A few days later, Arie Jan bought the album for Ezra. He suddenly had a renewed interest in the cards, excited about stuffing them in the little plastic slots. But, he didn’t care about the designated groupings.

As I tried to explain the concept of putting the cards in order, my husband chimed in; “He’s only four and a half. He doesn’t have to put them in order. Just let him have his
fun.” I looked at the album longingly, but his words seemed to ring true. They’re for my son, afterall, not me.

It wasn’t until a few days later when I found myself alone, that I finally gave in. I picked up my son’s album and removed all of the cards that had been placed in suprisingly
logical groupings. Over the next few days, I correctly ordered the cards, discovering where the holes lay in the collection. I thought of our recent dinner guests and wondered what bounty they had made off with. Did they have the Alpenkauw? (A black bird that lives in the Alps.) Had they made off with my, I mean, with Ezra’s Boomschubdier? (a scaly
reptilian that hangs in trees.)

By the time I had the album in order, I found out that the dierenkaarten marketing wonder was coming to an end. At playdates I mentioned that Ezra was collecting the cards, and mothers casually suggested that the boys could get together sometime and trade, as everyone had a thick stack of extras, just as those people in the head office of marketing intended.

Was I the only parent out there obsessing over animal cards? Ah, Kristin, just have faith! I
mentioned the cards at church and suddenly Ezra’s collection was on the super highway to completion.

We had some friends over for dinner on a Friday night. They had heard about our need and brought their box of extra dierenkaarten with them. A grown woman like myself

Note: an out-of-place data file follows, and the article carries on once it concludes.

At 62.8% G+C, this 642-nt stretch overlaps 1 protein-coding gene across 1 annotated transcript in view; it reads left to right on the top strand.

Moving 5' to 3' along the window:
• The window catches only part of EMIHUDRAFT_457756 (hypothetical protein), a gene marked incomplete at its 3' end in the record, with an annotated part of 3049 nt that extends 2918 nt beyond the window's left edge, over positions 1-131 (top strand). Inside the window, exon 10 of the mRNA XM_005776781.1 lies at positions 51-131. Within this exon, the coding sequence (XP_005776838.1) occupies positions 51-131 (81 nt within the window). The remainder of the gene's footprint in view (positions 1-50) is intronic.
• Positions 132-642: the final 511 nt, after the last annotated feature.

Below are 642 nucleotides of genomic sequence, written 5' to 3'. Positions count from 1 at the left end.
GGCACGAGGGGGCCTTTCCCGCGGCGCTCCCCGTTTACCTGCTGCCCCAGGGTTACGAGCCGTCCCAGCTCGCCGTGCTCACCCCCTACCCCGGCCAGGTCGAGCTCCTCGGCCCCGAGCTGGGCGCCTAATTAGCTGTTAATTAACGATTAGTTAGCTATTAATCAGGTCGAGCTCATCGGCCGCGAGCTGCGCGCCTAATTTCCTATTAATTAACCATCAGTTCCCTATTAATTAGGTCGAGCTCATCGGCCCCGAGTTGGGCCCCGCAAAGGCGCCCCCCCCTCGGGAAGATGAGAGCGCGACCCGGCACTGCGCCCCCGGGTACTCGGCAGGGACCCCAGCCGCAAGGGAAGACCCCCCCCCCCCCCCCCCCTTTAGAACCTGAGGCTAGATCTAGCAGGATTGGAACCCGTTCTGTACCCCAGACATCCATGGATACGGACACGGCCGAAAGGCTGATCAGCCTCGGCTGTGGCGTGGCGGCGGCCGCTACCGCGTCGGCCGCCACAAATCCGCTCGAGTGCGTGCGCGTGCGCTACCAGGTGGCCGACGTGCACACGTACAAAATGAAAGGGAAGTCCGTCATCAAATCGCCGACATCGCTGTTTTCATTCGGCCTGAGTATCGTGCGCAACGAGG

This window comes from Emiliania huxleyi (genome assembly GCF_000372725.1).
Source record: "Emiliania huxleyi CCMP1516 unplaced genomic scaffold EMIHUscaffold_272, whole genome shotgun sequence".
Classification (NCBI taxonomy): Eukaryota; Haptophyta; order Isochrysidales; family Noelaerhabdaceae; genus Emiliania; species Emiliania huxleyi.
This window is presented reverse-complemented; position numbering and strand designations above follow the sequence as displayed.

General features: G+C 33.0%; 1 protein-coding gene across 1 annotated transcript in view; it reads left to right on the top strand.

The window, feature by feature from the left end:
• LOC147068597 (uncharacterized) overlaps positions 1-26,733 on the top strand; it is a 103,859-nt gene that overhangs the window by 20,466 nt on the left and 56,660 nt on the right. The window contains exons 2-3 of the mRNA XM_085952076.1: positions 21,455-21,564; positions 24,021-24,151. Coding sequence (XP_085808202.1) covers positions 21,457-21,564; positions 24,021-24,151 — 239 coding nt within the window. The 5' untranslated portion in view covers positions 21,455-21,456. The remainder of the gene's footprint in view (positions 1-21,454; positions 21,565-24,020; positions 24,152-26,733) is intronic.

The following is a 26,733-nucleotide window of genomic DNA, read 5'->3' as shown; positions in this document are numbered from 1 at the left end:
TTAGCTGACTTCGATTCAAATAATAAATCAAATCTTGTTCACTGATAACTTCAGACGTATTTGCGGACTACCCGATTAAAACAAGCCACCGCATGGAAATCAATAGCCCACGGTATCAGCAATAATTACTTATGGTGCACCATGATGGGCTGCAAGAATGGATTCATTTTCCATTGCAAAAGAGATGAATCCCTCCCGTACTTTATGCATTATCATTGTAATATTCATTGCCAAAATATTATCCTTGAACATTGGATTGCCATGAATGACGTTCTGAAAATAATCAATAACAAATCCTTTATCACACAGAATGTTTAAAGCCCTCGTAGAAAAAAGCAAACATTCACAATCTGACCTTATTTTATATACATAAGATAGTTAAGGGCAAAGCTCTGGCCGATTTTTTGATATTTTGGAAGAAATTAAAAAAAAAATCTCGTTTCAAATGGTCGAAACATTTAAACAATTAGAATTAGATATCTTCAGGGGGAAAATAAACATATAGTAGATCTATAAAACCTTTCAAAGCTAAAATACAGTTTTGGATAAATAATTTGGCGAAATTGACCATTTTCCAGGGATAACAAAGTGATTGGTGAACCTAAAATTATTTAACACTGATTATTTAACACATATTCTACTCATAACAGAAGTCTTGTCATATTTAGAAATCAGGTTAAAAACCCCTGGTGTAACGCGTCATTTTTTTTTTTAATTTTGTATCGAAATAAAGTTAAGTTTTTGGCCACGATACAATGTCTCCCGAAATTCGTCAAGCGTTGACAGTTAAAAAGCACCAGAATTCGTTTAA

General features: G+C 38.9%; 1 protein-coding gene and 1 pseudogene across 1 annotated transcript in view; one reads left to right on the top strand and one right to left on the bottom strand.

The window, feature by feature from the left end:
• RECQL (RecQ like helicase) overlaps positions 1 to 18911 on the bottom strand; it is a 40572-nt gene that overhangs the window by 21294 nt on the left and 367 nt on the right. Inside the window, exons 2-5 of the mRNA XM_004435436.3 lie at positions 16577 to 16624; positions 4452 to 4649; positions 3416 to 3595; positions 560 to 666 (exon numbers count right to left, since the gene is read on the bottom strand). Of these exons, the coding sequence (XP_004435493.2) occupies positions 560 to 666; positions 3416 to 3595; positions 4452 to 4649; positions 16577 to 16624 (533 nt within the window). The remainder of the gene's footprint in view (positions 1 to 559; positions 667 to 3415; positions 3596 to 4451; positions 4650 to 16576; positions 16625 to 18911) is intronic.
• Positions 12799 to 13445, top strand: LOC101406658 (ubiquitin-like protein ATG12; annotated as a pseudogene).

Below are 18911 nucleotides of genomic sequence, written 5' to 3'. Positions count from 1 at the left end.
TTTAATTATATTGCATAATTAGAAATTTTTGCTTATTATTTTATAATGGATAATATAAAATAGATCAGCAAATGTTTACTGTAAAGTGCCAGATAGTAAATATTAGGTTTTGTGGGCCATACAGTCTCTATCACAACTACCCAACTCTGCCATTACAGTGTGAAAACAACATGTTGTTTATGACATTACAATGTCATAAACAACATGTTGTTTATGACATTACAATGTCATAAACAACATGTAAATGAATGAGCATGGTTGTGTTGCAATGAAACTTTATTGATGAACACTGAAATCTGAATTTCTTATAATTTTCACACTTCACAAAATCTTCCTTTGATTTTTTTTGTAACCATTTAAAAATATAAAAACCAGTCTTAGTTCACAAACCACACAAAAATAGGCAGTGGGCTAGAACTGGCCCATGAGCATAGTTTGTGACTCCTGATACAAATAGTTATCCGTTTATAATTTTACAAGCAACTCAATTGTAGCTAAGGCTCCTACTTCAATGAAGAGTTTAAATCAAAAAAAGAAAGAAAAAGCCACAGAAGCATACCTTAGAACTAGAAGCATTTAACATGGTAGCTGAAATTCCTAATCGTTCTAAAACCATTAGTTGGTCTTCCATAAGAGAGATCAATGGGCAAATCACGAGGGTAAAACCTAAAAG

eagerly flipped through Ezra’s album, sorting through her well organized stack and filled in what she could. Now our album was 75% complete. She asked for paper and pen and wrote down our remaining missing numbers. We had a lovely evening. They stayed until after 10pm, well after I had put Ezra to bed.

Sunday morning, Koby, a highly active woman in the church, handed me a small package in white and pink wrapping paper with a post it note with Ezra’s name on it. “I heard what
numbers you were missing in your album and I had some of them,” she said in
Dutch. I couldn’t help wonder if the feminine wrapping paper was an acknowledgment of who in our family was actually collecting the cards.

The next day, we received an email from someone else in the network, announcing she had a few more of the cards we were missing. Koby had beat her to the punch on half of
the cards, but still. We are now only missing six!

I opened a purse I hadn’t used for a while, and I found a stack of dierenkaarten. I eagerly flipped through them and we had them all, but there in the stack was number 54, the spookdiertje. This furry little creature looks like a cross between a koala bear and a bat. He is pictured in a hunched position, his long hands and feet clinging to a tree trunk while he peers into the forest with yellow beady eyes. He falls into the category of “Dieren met supergoed oren” (Animals that can hear extremely well) and the category of sought after cards. Soon, I too will make someone in my network happy as they receive number 54, the coveted spookdiertje.

People love helping other people, and the easiest way to help others is with the little things. And who brought about all these fleeting moments of happiness? A well organized marketing and promotion team in a chain of grocery stores that seems to have a monopoly in this nation, matched with a population that sees the value of sharing.